Jolene and he are chalk and cheese, so much so that she can't even remember why they hooked up to begin with. While he's all new country with a trimmed beard so small it hardly makes it out from under his bottom lip, she's so caught up in the queens of country that she even wears their big wigs and make up and she carries it well. He may love her, if he even understands what that means, but she certainly doesn't love him. She 'endures', her word, so much so that she escapes from sex by dreaming herself into old country songs and screaming her own name. Once Rance has set the tone to emphasise just how disassociated Jolene is from everything around her, we begin to follow her on her journey to find a future. In her own way, she's as out of sync with the world around her as Penny, who at least has a medical way forward. Jolene has to find her own direction, with only the iPod to guide her. It's an enlightening trip.

As much as I enjoyed Livingston's antics early on as Rance, it really is Caplan's film. She finds her way so deeply into the character of Jolene Gillis that it's impossible not to be caught up in her journey. Penny is in the film to parallel and enhance it, Lo Truglio as excellent in the role as Matt Walsh is as her boyfriend Cleveland. He deserved more screen time, but couldn't get it as Penny naturally gets all the girl talk scenes with her BFF, Jolene. You just know that's how she'd describe it. Cleveland is only given the stage during a guy talk scene with Rance at the Buffalo Chip, which is drily hilarious. Moo! All these actors benefit from the material, which is situational humour enhanced by clever dialogue. Co-writers Ryan Page and Christopher Pomerenke had free reign, given that they were also the co-directors, but they have fun with word choices, turns of phrase and sheer concepts. I loved everything about the roleplaying in the third person scene.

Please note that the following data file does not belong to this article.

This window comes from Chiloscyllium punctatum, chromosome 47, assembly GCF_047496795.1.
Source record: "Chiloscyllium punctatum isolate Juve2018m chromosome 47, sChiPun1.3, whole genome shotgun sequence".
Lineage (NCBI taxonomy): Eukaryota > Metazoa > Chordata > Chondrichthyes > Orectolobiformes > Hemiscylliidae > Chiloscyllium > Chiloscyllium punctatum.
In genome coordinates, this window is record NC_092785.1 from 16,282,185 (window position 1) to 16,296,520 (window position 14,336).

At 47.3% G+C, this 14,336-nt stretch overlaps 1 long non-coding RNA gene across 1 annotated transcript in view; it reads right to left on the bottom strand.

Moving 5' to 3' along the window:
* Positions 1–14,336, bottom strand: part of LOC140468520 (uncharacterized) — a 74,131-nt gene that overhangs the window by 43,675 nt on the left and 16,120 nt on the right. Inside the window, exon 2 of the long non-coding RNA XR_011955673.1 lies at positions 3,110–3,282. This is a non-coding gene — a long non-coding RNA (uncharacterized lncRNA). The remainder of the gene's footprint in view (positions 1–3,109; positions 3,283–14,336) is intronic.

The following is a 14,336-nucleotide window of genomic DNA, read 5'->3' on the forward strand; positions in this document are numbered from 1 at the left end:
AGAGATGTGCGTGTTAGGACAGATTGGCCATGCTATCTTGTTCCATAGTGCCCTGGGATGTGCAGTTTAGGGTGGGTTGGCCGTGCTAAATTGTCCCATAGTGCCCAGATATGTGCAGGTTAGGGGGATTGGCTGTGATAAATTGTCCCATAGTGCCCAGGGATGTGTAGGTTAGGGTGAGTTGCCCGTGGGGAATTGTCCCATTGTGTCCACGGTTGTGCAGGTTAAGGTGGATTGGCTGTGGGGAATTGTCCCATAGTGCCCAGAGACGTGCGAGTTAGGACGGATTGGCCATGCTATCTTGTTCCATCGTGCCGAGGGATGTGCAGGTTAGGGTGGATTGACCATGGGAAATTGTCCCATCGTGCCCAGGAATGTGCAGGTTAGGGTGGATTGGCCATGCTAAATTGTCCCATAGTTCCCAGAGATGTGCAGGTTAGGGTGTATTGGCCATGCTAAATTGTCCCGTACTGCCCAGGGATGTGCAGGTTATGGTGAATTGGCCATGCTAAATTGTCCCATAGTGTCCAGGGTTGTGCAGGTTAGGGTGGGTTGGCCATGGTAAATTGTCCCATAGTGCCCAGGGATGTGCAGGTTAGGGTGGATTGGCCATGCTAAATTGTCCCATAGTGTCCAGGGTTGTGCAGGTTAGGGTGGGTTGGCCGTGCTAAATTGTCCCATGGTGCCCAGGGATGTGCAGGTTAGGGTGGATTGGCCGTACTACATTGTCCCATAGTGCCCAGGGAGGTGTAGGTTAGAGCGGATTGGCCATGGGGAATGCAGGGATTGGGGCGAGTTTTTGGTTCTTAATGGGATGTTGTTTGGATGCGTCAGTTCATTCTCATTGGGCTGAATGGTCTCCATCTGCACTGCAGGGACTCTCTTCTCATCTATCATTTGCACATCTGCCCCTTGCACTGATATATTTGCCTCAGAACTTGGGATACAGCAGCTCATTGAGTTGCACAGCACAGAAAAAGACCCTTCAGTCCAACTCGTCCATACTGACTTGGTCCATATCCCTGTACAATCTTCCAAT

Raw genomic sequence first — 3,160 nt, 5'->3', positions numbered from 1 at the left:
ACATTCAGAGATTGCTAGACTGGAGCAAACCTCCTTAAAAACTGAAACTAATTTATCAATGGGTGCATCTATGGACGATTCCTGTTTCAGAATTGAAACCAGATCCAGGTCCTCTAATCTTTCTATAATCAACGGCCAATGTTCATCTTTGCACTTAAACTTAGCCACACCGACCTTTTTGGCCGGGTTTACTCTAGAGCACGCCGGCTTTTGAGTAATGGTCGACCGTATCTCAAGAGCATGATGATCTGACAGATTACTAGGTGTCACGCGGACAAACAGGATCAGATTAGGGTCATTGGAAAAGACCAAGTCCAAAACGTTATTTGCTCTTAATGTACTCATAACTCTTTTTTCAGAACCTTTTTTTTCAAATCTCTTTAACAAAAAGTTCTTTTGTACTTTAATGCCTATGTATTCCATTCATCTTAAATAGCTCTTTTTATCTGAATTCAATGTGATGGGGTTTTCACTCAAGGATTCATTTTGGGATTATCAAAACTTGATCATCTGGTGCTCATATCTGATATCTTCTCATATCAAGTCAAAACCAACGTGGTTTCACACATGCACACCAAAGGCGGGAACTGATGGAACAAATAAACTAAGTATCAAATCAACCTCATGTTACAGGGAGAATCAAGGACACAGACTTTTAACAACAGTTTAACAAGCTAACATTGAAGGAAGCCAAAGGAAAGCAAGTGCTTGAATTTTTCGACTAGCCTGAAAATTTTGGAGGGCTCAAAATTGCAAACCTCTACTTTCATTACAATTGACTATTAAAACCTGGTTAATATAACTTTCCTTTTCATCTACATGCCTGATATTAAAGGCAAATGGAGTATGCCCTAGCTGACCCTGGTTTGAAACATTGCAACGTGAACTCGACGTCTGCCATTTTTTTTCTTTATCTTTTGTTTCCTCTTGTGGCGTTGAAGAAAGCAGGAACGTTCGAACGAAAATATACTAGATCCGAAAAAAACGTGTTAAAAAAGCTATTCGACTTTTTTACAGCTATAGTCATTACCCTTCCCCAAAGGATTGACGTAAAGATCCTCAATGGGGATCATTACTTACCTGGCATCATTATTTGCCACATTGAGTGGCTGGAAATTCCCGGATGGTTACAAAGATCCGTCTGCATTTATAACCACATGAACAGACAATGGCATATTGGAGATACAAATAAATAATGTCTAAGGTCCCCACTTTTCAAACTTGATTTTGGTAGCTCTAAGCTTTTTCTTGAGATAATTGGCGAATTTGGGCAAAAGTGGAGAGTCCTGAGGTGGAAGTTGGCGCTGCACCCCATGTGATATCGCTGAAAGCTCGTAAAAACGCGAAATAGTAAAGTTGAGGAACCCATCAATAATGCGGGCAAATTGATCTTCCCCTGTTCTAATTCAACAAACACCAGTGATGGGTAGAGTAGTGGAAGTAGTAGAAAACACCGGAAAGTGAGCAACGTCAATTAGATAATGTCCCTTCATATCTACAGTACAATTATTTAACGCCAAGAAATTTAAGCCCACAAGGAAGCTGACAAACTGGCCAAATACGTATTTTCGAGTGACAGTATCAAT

Where this film goes from here, I really have no idea. It may well fail commercially, not for any issues of quality, but simply because it's just too far out there for a mainstream audience. This is far from your usual rom-com, after all. Wherever it becomes available, it'll surely get lumped in with films that aren't anything like it because there aren't enough like it to make a category. If people find it because of automated metrics like 'if you like X you'll like Queens of Country', they may well be disappointed. Yet those who see it and appreciate it are likely to recommend it and they may well be the people that other people listen to. And the more I write this, the more 'cult film' springs to mind. It's not camp but the camp audience will love it and those are the folk who keep films in theatres for years. Bobby Angel is a cult character played by a cult musician. At the end of the day, the time machine may stop being Angel's trailer and become the film itself.